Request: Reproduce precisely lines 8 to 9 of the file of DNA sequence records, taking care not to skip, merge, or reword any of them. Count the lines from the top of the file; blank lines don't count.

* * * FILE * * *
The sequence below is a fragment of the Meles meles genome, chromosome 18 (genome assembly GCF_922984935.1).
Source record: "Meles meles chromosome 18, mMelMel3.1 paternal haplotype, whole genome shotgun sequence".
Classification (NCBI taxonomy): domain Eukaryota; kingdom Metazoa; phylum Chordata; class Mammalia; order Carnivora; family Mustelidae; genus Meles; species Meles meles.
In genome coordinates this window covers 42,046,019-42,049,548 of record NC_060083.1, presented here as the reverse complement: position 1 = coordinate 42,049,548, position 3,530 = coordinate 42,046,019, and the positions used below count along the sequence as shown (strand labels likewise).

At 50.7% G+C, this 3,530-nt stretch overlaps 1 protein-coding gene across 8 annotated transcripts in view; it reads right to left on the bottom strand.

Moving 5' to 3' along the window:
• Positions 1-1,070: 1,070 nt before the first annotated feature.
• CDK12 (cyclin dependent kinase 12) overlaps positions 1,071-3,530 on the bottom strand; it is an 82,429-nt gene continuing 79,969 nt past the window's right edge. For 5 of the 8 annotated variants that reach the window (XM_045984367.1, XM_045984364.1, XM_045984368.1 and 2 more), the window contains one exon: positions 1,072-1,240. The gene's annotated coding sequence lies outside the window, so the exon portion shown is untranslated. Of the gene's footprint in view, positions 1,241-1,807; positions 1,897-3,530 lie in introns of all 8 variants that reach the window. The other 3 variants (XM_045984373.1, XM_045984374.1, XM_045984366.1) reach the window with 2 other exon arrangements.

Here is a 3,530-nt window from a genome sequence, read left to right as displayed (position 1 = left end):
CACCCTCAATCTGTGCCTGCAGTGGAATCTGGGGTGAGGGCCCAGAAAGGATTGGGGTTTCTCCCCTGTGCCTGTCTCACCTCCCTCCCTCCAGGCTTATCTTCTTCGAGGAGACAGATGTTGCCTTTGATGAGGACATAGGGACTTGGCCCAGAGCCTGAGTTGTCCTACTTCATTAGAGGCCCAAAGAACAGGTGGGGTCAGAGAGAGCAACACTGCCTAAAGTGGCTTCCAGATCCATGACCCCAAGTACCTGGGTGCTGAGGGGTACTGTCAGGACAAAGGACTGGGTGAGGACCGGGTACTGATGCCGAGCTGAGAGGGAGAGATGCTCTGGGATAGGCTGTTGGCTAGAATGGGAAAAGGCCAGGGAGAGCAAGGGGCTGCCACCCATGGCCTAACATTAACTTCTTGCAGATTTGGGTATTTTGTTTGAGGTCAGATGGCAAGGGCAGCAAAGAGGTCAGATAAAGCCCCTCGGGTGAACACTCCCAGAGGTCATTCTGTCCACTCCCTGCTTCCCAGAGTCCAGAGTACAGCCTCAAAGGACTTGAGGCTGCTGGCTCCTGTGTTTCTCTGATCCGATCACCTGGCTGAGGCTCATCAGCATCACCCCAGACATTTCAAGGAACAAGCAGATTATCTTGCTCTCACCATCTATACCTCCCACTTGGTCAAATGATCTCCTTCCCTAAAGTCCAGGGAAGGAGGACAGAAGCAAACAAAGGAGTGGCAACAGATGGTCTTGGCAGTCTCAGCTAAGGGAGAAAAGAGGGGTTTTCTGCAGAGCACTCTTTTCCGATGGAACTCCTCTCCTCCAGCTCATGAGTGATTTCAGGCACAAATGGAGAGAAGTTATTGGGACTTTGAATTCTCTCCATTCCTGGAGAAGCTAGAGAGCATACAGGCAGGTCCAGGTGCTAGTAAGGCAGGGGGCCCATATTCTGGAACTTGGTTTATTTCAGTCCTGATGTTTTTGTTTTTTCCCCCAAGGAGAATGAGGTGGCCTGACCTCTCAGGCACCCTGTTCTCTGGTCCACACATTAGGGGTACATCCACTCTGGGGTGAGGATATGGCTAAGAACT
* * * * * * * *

• CDK12 (cyclin dependent kinase 12) overlaps positions 1,071-3,530 on the bottom strand; it is an 82,429-nt gene continuing 79,969 nt past the window's right edge. For 5 of the 8 annotated variants that reach the window (XM_045984367.1, XM_045984364.1, XM_045984368.1 and 2 more), the window contains one exon: positions 1,072-1,240. The gene's annotated coding sequence lies outside the window, so the exon portion shown is untranslated. Of the gene's footprint in view, positions 1,241-1,807; positions 1,897-3,530 lie in introns of all 8 variants that reach the window. The other 3 variants (XM_045984373.1, XM_045984374.1, XM_045984366.1) reach the window with 2 other exon arrangements.

Here is a 3,530-nt window from a genome sequence, read left to right as displayed (position 1 = left end):